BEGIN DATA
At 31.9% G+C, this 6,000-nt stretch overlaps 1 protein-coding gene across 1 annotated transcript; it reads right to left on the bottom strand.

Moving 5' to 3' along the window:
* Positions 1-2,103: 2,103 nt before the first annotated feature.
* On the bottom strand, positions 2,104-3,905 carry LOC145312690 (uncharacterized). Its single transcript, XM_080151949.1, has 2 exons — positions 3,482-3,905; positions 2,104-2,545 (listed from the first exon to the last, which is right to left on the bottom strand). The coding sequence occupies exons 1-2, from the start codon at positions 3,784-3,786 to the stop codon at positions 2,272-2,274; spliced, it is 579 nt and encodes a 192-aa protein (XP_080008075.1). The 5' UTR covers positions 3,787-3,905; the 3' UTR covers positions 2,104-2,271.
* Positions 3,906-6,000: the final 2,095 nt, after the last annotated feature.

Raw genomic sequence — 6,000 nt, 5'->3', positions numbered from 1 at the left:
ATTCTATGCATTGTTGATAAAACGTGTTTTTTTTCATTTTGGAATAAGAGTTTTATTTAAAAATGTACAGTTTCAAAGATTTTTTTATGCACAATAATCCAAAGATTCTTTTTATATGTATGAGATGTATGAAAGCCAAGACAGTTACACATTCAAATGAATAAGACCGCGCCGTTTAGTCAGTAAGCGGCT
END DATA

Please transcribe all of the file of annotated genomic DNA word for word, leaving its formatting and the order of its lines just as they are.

At 31.9% G+C, this 6,000-nt stretch overlaps 1 protein-coding gene across 1 annotated transcript; it reads right to left on the bottom strand.

Moving 5' to 3' along the window:
* Positions 1-2,103: 2,103 nt before the first annotated feature.
* On the bottom strand, positions 2,104-3,905 carry LOC145312690 (uncharacterized). Its single transcript, XM_080151949.1, has 2 exons — positions 3,482-3,905; positions 2,104-2,545 (listed from the first exon to the last, which is right to left on the bottom strand). The coding sequence occupies exons 1-2, from the start codon at positions 3,784-3,786 to the stop codon at positions 2,272-2,274; spliced, it is 579 nt and encodes a 192-aa protein (XP_080008075.1). The 5' UTR covers positions 3,787-3,905; the 3' UTR covers positions 2,104-2,271.
* Positions 3,906-6,000: the final 2,095 nt, after the last annotated feature.

Raw genomic sequence — 6,000 nt, 5'->3', positions numbered from 1 at the left:
ATTCTATGCATTGTTGATAAAACGTGTTTTTTTTCATTTTGGAATAAGAGTTTTATTTAAAAATGTACAGTTTCAAAGATTTTTTTATGCACAATAATCCAAAGATTCTTTTTATATGTATGAGATGTATGAAAGCCAAGACAGTTACACATTCAAATGAATAAGACCGCGCCGTTTAGTCAGTAAGCGGCT